criticizing Syria for its continued meddling in Lebanese affairs. Syria is
widely believed to have been behind last year's assassination of former
Lebanese Prime Minister Rafik Hariri, a personal friend of Mr. Chirac. That
is one reason that, until the current outbreak of hostilities, France and
the U.S. worked closely to get Syrian troops out of Lebanon and develop the
country's newly elected leadership.
In Iraq, France was trying to block any military action, but this time it is
the French and other Europeans who are planning to contribute troops as part
of an international stabilization force. That puts Paris in a much stronger
negotiating position, because the U.S. needs French troops in Lebanon.
According to diplomats familiar with the U.N. negotiations, the talks are
based on a French draft text, a new version of which was circulated to the
15 Security Council members Wednesday night. The U.S. is seeking amendments
after dropping plans to propose its own draft. Diplomats said a key
disagreement over whether to demand a halt to fighting before a political
settlement or at the same time has been largely resolved. Still in dispute
is when an international force should be inserted -- the U.S. wants it right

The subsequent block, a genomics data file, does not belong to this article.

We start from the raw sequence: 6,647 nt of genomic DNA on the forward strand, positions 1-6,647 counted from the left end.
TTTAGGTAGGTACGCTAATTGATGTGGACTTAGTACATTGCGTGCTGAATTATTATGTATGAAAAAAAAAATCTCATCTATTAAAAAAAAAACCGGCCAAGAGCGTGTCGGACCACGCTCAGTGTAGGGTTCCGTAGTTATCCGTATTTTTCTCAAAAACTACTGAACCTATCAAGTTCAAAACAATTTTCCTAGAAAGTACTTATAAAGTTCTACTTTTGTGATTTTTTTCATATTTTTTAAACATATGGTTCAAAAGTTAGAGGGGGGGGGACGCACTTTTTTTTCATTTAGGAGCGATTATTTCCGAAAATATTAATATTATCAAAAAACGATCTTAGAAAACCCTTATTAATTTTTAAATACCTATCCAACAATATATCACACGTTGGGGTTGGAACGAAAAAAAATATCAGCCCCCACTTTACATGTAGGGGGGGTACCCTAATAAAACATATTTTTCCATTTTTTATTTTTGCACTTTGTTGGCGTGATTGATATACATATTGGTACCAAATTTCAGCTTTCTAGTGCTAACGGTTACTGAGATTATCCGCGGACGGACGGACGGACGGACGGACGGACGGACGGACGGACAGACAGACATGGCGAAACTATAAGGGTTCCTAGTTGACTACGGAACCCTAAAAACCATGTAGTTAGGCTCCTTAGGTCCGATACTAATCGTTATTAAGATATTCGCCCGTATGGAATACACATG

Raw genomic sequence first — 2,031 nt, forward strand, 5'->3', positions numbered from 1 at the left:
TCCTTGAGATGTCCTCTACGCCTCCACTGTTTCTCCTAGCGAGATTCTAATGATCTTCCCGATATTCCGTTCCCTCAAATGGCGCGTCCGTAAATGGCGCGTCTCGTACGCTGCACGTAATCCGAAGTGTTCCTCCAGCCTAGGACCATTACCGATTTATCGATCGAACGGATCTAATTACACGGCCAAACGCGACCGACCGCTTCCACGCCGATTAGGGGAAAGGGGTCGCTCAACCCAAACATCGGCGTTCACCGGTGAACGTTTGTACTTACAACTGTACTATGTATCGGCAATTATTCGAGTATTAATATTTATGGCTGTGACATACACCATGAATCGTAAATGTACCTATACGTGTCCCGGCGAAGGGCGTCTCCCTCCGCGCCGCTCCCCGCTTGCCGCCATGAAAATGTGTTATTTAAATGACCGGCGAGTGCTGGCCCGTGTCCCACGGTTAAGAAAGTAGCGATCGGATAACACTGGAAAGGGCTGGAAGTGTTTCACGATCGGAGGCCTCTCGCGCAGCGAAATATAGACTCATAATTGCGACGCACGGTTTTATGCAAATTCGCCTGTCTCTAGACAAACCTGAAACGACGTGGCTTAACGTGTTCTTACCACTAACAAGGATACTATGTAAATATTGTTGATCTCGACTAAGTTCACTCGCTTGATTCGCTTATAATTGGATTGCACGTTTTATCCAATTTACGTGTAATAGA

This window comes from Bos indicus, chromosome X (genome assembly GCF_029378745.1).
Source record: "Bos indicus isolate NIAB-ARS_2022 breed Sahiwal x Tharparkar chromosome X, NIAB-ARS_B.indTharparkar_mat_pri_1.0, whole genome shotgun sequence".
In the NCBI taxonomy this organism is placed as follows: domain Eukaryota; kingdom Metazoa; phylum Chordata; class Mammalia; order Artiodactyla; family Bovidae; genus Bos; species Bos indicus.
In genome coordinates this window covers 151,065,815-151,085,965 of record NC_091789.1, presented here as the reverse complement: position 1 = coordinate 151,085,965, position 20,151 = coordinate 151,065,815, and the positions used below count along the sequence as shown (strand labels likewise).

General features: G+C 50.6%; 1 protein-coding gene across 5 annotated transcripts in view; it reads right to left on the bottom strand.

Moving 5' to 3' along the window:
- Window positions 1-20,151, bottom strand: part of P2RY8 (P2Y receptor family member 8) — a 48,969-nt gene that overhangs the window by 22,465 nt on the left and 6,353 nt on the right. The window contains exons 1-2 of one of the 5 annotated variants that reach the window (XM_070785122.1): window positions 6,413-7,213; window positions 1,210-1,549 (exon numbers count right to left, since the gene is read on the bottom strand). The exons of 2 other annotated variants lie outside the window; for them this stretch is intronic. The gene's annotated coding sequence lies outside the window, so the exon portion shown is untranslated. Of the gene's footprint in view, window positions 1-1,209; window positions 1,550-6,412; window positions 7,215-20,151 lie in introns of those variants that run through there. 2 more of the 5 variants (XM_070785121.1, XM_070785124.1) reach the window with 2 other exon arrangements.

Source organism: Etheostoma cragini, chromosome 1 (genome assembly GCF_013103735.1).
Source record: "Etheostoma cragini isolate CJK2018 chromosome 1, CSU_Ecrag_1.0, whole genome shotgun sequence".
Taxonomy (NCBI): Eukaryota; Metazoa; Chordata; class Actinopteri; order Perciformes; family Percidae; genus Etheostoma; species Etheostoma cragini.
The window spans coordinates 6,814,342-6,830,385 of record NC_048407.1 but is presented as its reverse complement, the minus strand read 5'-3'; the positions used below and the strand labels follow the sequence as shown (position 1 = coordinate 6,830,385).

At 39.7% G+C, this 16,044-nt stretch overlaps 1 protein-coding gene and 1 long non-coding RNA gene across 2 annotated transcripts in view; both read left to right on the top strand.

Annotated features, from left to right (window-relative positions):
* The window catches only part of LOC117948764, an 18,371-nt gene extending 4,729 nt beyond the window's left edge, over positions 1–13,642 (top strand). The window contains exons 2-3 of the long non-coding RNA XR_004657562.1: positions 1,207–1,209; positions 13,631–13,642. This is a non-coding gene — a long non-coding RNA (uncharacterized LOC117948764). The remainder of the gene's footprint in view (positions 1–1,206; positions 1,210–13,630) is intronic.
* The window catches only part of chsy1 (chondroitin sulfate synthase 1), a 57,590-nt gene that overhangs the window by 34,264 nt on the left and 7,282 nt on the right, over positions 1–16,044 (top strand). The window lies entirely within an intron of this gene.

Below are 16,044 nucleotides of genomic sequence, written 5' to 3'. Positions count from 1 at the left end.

away, France only after a political settlement and permanent cease-fire have
been agreed by Israel and the Lebanese government, in which Hezbollah
U.S. officials say they are close to final agreement with France on a hybrid
approach combining elements of both strategies that U.S. National Security
Adviser Stephen Hadley has been negotiating with his French counterpart
A diplomat from one of the European nations involved in the Security Council
talks said they center on a dual approach, in which Israel and Hezbollah
would first agree to a temporary cessation of hostilities to allow the
deployment of a small, rapid-reaction peacekeeping force to southern
Lebanon. After the "tip of the spear" was on the ground, the diplomat said,
a much larger group of international troops would be sent to Lebanon with a